Scott Air Force Base News

Air Force prepares Heritage Flyover for Super Bowl

Senior Airman Joshua Dittman, A-10C Thunderbolt II Demonstration Team electrical and environmental systems journeyman, conducts an environmental control systems operations check at Davis-Monthan Air Force Base, Arizona. The A-10 Demo Team and A-10 Heritage Flight pilots are scheduled to support a Heritage Flight flyover during the opening ceremonies of the 2018 Super Bowl in Minneapolis.
Senior Airman Joshua Dittman, A-10C Thunderbolt II Demonstration Team electrical and environmental systems journeyman, conducts an environmental control systems operations check at Davis-Monthan Air Force Base, Arizona. The A-10 Demo Team and A-10 Heritage Flight pilots are scheduled to support a Heritage Flight flyover during the opening ceremonies of the 2018 Super Bowl in Minneapolis.

The Air Force’s Heritage Flight is scheduled to visit Minnesota to represent the Air Force Feb. 4 at the Super Bowl.

For the first time in the unit’s history, the Heritage Flight will perform an aircraft flyover—consisting of two A-10C Thunderbolt IIs, an F-16 Fighting Falcon and a P-51 Mustang—over U.S. Bank Stadium in Minneapolis during the Super Bowl’s opening ceremonies.

The Air Force Heritage Flight Program presents the evolution of Air Force air power by flying state-of-the-art fighter aircraft in close formation with vintage aircraft to display Air Force history to support Air Force recruiting and retention efforts.

REPRESENTING THE AIR FORCE

“We are fortunate enough to be able to represent the professionalism and dedication of our Air Force to millions of spectators across the globe,” said Maj. John Waters, F-16 Viper Demonstration Team commander.

“I think everyone is excited to see flyovers. To be flying in formation with a P-51 and two A-10s across the biggest game in football is hard to top, in my opinion.”

The F-16 Viper Demo Team, from Shaw Air Force Base, South Carolina; the A-10C Thunderbolt II Demonstration Team, based at Davis-Monthan AFB, Arizona; and a P-51 Mustang from the Air Force Heritage Flight Foundation in California, will represent the Air Force in the Heritage Flight.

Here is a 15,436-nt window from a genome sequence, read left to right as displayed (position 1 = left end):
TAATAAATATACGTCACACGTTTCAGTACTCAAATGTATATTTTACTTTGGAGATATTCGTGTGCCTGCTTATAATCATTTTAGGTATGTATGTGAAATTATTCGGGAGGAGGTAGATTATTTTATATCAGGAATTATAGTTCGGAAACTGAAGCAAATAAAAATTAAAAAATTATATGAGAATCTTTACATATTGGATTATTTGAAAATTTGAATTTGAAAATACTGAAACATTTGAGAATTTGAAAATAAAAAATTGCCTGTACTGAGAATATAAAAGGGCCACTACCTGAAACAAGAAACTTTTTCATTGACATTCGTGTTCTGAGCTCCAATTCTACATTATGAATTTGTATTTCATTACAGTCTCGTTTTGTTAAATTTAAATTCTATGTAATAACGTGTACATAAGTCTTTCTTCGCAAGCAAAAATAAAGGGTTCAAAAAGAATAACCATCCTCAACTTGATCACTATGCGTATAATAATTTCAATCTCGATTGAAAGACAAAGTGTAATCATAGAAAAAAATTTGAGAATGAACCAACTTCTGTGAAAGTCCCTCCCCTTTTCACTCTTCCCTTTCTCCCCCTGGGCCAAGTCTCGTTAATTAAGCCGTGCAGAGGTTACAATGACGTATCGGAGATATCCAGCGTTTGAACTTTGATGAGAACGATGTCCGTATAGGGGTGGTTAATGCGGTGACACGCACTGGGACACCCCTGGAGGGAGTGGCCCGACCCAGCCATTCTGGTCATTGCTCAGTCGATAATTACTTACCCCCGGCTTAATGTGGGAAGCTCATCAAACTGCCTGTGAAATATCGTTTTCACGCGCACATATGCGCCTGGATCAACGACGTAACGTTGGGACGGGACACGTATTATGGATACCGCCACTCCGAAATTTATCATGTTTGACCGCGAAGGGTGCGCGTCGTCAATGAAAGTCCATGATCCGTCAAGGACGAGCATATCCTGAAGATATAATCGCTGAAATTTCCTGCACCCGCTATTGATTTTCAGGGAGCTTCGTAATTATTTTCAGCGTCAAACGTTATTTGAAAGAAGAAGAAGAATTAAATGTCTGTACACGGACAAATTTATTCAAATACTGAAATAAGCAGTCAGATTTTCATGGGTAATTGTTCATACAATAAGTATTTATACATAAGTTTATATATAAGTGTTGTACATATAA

It is bittersweet knowing that this will likely be the last time I am able to fly in formation with such historic airframes. However, knowing that this will be my last time to fly with such skilled aviators in the Air Force Heritage Flight Foundation will make this flight more sentimental.

Maj. Chad Rudolph

For one of the A-10 pilots, this flyover will be his last official Heritage Flight.

“It is bittersweet knowing that this will likely be the last time I am able to fly in formation with such historic airframes,” said Maj. Chad Rudolph. “However, knowing that this will be my last time to fly with such skilled aviators in the Air Force Heritage Flight Foundation will make this flight more sentimental.”

In addition to the event being the last flight for one team member, this will be the first event for the F-16 Viper Demo Team superintendent, who is returning to his home state for the event.

Master Sgt. Chris Schneider was born near Minneapolis and grew up two hours northwest of the city in Alexandria, where he lived until age 6. Although he moved, he visited almost every summer, eventually relocating back to Alexandria at 14.

He graduated from Jefferson High School and then joined the Air Force in 1998.

PART OF THE TEAM

“It is an amazing feeling any time I get to go back to my home state, but I am absolutely ecstatic and humbled to be a part of this team that will going up to Minneapolis for this very unique flyover formation,” Schneider said.

As part of the Heritage Flight program, the Air Force Heritage Flight Foundation honors the sacrifices of those who have served or are now serving in the Air Force through participation in flight displays.

We are fortunate enough to be able to represent the professionalism and dedication of our Air Force to millions of spectators across the globe.

Maj. John Waters, F-16 Viper Demonstration Team commander.

“This flyover flight is more than just a simple high-speed pass over a professional sports stadium,” Rudolph said. “This flight is a representation of the Air Force’s dedication to preserving the past of those that have executed the same missions long before us. For the A-10, this flight is especially symbolic of the men and women who have stood by the world's only dedicated close air support airframe in order to continue its legacy.”

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